A former Special Agent with the Drug Enforcement Administration (DEA) and a former Special Agent with the US Secret Service (USSS) were charged with wire fraud, money laundering and related offenses for stealing digital currency during their investigation of the Silk Road, a “Dark Web” black market that allowed users to conduct illegal transactions via the Internet.
This netherworld was the subject of Homeland Security Today’s November 2013 groundbreaking investigative cover report, The Dark Web: The Place Where Digital Evil Lurks. It revealed a place that’s the stuff of celluloid techno-thrillers. A fetid digital ecosystem where the fictional Raymond Reddington’s of the world came to life.
The FBI described the Silk Road as "the most sophisticated and extensive criminal marketplace on the Internet today.”
The charges against the two federal Silk Road investigators are contained in a 95-page unsealed March 25 federal criminal complaint in the Northern District of California.
Carl M. Force, 46, of Baltimore, was a Special DEA Agent, and Shaun W. Bridges, 32, of Laurel, Maryland, was a Special Agent with the Secret Service. Both were assigned to the Baltimore Silk Road Task Force, which investigated illegal activity in the Silk Road marketplace.
According to the Department of Justice, “Force served as an undercover agent and was tasked with establishing communications with a target of the investigation, Ross Ulbricht, aka ‘Dread Pirate Roberts.’ Force is charged with wire fraud, theft of government property, money laundering and conflict of interest. Bridges is charged with wire fraud and money laundering.”
According to the complaint, Force engaged in certain authorized undercover operations by, among other things, communicating online with Ulbricht, the target of his investigation. The complaint alleges, however, that Force then, without authority, developed additional online personas and engaged in a broad range of illegal activities calculated to bring him personal financial gain.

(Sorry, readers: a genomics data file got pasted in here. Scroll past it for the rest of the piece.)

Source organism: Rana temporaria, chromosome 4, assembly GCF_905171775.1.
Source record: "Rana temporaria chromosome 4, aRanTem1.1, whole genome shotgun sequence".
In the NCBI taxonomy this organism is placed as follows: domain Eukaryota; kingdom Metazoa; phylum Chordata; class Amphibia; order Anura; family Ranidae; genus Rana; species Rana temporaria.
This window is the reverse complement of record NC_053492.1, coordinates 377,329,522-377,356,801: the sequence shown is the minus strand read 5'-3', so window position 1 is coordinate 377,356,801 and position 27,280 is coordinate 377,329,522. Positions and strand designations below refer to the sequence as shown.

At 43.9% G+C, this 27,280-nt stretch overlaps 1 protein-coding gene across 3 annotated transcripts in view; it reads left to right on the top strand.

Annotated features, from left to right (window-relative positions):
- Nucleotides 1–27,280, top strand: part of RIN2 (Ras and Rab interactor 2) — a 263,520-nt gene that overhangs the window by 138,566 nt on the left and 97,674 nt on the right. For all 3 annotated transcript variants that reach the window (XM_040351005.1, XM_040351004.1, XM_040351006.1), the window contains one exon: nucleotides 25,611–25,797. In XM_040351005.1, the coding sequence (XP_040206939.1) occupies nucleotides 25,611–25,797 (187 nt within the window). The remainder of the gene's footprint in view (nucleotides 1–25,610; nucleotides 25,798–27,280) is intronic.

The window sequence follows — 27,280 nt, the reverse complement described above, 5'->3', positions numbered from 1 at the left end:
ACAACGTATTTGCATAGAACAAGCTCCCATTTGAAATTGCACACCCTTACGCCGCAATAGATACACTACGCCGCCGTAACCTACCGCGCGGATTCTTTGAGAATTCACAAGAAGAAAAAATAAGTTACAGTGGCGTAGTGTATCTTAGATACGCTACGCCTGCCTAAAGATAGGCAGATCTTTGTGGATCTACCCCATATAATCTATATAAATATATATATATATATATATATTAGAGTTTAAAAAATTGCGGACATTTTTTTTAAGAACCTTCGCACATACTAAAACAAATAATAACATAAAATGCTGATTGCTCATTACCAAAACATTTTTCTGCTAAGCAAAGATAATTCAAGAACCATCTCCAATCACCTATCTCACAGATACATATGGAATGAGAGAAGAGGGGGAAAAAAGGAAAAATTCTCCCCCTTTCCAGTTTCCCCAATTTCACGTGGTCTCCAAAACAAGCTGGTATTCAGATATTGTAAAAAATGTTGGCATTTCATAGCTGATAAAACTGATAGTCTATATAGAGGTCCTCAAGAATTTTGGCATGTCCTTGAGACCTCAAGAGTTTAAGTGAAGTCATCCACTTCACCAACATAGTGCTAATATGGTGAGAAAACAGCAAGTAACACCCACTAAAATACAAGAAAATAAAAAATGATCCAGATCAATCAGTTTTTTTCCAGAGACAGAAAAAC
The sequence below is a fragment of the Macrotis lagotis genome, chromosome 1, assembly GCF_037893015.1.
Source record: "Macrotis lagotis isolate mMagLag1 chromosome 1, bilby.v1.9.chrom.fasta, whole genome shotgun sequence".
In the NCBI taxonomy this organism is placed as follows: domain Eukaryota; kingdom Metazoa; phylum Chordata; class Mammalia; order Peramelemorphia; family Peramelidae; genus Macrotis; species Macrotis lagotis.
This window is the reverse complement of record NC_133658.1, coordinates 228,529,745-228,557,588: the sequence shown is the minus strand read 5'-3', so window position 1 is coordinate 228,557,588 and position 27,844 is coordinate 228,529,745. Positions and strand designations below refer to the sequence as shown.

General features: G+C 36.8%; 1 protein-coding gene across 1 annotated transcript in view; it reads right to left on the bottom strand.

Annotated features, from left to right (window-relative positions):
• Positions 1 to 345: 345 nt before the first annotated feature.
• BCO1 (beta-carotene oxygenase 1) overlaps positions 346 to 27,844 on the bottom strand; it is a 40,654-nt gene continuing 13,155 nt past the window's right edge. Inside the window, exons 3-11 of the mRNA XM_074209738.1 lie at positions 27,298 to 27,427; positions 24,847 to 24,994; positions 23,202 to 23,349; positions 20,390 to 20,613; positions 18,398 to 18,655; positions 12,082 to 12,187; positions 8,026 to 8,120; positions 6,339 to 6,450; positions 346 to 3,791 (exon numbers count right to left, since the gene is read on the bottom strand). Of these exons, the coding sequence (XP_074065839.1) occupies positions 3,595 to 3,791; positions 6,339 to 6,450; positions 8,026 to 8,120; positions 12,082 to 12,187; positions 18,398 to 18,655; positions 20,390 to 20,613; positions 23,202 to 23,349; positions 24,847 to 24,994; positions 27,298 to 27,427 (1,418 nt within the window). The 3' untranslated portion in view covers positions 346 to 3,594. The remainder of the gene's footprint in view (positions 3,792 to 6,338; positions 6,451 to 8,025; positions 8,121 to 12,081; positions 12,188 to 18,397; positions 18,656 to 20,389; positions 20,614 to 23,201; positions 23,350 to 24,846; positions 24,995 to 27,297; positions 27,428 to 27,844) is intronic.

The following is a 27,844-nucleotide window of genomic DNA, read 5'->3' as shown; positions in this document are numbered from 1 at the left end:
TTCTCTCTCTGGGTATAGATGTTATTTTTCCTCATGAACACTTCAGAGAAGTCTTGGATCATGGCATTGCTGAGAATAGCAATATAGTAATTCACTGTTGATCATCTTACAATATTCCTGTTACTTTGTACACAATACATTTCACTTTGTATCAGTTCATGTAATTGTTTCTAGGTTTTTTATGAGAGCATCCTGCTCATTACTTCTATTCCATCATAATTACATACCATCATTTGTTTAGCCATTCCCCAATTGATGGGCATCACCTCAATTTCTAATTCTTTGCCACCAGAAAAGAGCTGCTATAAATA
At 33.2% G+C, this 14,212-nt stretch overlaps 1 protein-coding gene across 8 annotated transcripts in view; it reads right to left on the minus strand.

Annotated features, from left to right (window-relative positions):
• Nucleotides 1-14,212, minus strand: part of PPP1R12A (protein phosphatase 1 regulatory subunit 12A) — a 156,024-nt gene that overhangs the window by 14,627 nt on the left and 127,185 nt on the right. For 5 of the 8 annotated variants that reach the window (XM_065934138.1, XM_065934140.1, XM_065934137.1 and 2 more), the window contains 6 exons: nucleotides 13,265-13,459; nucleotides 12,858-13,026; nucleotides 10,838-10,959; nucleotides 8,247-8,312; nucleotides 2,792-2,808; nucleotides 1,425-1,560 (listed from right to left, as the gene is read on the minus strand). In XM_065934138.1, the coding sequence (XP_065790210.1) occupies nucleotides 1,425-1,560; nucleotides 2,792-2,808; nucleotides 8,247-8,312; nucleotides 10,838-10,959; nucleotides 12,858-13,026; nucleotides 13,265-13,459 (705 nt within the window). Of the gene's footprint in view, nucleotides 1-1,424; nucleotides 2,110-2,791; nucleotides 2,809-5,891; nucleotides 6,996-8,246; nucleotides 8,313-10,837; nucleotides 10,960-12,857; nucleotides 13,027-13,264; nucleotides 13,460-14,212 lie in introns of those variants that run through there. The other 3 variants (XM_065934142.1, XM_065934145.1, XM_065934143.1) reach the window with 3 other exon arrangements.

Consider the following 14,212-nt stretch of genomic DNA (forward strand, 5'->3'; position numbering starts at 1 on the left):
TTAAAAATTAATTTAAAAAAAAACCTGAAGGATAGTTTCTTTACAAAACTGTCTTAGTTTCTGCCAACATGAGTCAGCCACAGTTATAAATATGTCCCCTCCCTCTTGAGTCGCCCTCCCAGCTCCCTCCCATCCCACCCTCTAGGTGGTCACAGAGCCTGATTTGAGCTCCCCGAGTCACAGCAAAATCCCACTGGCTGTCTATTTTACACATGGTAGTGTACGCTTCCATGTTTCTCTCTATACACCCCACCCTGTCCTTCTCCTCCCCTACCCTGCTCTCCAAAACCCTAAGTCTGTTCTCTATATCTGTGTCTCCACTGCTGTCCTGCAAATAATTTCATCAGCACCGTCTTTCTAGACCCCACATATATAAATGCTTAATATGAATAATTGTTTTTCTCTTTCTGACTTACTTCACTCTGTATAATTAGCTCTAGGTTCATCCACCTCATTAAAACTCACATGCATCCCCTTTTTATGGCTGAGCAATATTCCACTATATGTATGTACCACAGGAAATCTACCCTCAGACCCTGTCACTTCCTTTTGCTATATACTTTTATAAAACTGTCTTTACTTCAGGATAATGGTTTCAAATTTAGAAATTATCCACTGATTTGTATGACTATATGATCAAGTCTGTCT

In doing so, the complaint alleges, Force used fake online personas and engaged in complex Bitcoin transactions to steal from the government and the targets of the investigation.
“Specifically, Force allegedly solicited and received digital currency as part of the investigation, but failed to report his receipt of the funds, and instead transferred the currency to his personal account,” the Justice Department stated, adding, “In one such transaction, Force allegedly sold information about the government’s investigation to the target of the investigation. The complaint also alleges that Force invested in and worked for a digital currency exchange company while still working for the DEA, and that he directed the company to freeze a customer’s account with no legal basis to do so, then transferred the customer’s funds to his personal account. Further, Force allegedly sent an unauthorized Justice Department subpoena to an online payment service directing that it unfreeze his personal account.”
“Bridges allegedly diverted to his personal account over $800,000 in digital currency that he gained control of during the Silk Road investigation,” Justice said.“The complaint alleges that Bridges placed the assets into an account at Mt. Gox, the now-defunct digital currency exchange in Japan. He then allegedly wired funds into one of his personal investment accounts in the United States mere days before he sought a $2.1 million seizure warrant for Mt. Gox’s accounts.”
Bridges self-surrendered while Force was arrested.
In November, Silk Road 2.0 was brought down following a coordinated international law enforcement operation. Dozens of criminal market websites buried in the Dark Web which offered a range of illegal goods and services for sale on the Tor network were seized by the federal government and Silk Road 2.0’s proprietor arrested.
The seizure of these dark market websites, including Silk Road 2.0, were the result of an extensive investigation since November 2013 by Immigration and Custom Enforcement’s (ICE) Homeland Security Investigations (HSI), FBI and law enforcement agencies of approximately 16 foreign nations working under the umbrella of EUROPOL’s European Cybercrime Center (EC3) and Eurojust.
The seizures of the illicit Dark Web marketplaces followed the arrest of Blake Benthall, aka “Defcon,” for his alleged role in operating the Silk Road 2.0 website, which went live in December 2013 not long after the original Silk Road was busted by the Feds in November 2013.